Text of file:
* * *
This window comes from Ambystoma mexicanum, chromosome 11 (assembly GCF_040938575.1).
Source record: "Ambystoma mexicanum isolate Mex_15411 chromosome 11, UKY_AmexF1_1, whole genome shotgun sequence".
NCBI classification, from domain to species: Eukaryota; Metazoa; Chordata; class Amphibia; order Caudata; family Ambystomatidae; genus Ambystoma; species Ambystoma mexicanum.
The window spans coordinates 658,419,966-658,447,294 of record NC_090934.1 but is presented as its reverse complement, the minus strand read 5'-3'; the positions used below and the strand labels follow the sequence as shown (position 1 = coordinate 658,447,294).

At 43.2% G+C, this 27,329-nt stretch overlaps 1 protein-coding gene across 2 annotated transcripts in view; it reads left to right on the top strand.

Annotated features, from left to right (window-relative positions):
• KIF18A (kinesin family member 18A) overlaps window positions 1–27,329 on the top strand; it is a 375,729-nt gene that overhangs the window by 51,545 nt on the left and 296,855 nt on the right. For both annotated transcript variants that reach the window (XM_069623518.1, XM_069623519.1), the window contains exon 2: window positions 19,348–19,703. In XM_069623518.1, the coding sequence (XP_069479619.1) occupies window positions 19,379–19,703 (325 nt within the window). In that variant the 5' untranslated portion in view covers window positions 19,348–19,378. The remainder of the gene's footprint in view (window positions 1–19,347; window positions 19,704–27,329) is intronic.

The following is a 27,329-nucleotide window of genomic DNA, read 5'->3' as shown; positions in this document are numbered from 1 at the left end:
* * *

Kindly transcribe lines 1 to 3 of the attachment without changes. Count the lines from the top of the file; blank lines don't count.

This window comes from Ambystoma mexicanum, chromosome 11 (assembly GCF_040938575.1).
Source record: "Ambystoma mexicanum isolate Mex_15411 chromosome 11, UKY_AmexF1_1, whole genome shotgun sequence".
NCBI classification, from domain to species: Eukaryota; Metazoa; Chordata; class Amphibia; order Caudata; family Ambystomatidae; genus Ambystoma; species Ambystoma mexicanum.